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Comments

  • I don't think it's necessary to combine them into one word in this case, since holes don't actually have a colour - a (physical) hole is a space. For example, what would "a yellow hole" mean to you? EDIT: It's not incorrect to combine the…
  • You could try https://oxfordlearnersdictionaries.com. I'm a native speaker of English who, for some reason, developed an interest in definitions of words, grammar, etc., and I find that the Oxford Learner's Dictionary website is sometimes actually …
  • @DavidCrosbie Oh, yes. I agree. I just think 'unwilling' (at least to some people) means something stronger than 'reluctant' - that they will not do the action in question, which makes the "unwilling and hesitant" definition of 'reluctant'…
  • (Quote) If you refresh the page, it'll eventually show it, but here's the quote: "The ruling elite has reacted to this, not just by repression but also by being willing, albeit reluctantly, to contemplate form." (Quote) I must not have e…
  • I think there must be two separate senses of willingness in actual usage: one being intention/volition of action, and one being what one wishes. I found this example: "3.6 A small number of employee members who are currently not making any pay…
  • @DavidCrosbie So, 'willing' and 'unwilling' actually refer to what one wants to do rather than to what one will/won't do by volition? I always thought it was just about volition, one's free will. I've heard them used often in reference to actions th…
  • @DavidCrosbie How can it be exaggerated if it actually happened? I think the point of "literally" here is to make it clear that there is no exaggeration.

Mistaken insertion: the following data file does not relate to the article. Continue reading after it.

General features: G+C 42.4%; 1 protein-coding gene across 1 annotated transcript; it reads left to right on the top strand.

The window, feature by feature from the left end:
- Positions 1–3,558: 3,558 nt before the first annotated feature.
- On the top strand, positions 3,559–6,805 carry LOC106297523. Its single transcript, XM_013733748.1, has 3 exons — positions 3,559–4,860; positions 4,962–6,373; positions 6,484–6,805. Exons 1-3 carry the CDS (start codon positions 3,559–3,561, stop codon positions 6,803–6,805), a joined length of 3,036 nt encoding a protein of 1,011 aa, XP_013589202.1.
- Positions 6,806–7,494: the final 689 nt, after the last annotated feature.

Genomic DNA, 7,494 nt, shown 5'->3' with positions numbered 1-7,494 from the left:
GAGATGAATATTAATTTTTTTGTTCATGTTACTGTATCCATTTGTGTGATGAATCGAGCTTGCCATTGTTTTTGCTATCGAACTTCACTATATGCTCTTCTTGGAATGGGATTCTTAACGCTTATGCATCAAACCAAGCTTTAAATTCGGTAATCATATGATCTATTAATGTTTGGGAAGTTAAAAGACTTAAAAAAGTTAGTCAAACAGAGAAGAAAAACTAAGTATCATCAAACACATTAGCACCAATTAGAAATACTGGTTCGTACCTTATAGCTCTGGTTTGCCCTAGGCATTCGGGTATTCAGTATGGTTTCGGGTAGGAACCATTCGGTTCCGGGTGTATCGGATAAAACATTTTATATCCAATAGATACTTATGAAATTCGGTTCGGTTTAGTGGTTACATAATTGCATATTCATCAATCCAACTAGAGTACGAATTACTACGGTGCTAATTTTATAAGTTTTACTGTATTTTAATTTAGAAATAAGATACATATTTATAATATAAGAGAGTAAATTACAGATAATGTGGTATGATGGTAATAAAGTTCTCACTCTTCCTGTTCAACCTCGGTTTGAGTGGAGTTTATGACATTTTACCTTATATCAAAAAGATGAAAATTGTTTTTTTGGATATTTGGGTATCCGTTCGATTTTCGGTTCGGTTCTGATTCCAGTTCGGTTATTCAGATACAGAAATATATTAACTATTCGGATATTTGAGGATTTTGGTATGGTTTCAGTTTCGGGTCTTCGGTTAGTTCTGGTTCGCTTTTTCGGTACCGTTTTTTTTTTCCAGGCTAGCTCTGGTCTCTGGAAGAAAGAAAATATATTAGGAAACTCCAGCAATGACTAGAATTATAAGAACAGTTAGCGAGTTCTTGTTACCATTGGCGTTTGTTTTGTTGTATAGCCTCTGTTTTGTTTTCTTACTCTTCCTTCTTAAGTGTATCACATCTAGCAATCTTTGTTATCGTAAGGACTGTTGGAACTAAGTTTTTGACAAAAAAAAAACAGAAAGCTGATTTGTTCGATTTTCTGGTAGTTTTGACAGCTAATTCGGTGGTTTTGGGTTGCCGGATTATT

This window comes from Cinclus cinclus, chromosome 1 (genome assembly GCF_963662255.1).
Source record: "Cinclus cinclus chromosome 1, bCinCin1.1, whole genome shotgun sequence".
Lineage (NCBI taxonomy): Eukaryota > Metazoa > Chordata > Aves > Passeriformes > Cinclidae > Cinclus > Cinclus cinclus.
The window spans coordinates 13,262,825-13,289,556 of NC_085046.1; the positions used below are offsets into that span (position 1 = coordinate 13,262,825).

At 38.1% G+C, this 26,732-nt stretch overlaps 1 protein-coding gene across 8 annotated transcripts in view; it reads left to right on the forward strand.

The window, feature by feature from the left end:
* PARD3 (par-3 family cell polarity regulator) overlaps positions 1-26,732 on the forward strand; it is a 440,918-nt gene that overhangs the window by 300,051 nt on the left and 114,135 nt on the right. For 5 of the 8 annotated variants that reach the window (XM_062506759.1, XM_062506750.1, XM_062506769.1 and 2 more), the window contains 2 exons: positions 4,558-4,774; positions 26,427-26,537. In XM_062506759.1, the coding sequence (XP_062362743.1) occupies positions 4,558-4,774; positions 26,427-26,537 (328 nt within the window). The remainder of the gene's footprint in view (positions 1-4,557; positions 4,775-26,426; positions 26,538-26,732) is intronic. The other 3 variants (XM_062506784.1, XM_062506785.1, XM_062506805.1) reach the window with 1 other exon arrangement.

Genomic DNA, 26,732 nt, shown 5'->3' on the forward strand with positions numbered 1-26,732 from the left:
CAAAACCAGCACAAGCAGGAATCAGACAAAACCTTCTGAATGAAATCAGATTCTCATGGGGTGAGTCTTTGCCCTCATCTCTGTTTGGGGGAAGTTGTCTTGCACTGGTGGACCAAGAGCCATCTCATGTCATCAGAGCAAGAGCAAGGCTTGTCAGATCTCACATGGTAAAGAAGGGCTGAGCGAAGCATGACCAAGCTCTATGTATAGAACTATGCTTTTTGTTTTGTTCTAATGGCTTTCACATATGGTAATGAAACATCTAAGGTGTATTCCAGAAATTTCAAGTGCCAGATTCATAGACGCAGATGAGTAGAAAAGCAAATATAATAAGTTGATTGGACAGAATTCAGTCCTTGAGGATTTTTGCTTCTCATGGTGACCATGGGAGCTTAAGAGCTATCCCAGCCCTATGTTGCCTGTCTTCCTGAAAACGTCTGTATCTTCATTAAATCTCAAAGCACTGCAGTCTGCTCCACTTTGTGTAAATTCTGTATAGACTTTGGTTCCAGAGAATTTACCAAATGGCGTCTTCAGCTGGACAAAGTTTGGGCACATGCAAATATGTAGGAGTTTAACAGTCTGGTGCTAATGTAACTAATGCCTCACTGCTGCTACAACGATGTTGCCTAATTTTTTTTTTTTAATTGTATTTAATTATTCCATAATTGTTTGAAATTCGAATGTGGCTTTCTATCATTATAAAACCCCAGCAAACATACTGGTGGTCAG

• @DavidCrosbie Hyperbole: exaggerated statements or claims not meant to be taken literally. Nothing in the Trump example has been exaggerated. He literally did say it to a guy wearing a yarmulke.
  • @Ludwa Merriam-Webster has a definition that fits this use (see definition 1b): (Image) I think M-W is generally a better dicitionary for inclusion of more senses. Consult M-W if you don't find a sense in the Oxford dictionary.
  • @MitchMacKaye I don't see hyperbole in these examples. Trump did say that answering a question from a guy wearing yarmulke: https://www.youtube.com/watch?v=jtl5XK7QP38 w Trump's statement was hyperbolic, yes. If you remove "literally": &q…
  • @DavidCrosbie Firstly, thank you very much for replying! I sincerely appreciate it. This has been driving me mental. (Quote) To be clear: you're using 'type' here to mean "a typical example", rather than "a class"? (Quote) Stri…
  • I think it means something like "to crawl in a circular motion from one side of something to another". Like if a baby crawled from one side of a picnic table to the other, or maybe all the way around. Or like if a very, very drunk person w…
  • Racism: prejudice or discrimination against, or other negative treatment of, people because of their race That's it. Negative because of race.
  • It is used in place of another noun that refers to a type of thing already mentioned earlier in the conversation or that it asssumed to be understood. For example, if we were looking at cars and I pointed out a red car and said "That red car i…
  • The meaning in those examples is an extension of the meaning in first, core definition. "Literally" is being used to mean that something did literally happen but that it is also surprising/the speaker is not joking/being ironic. If you rem…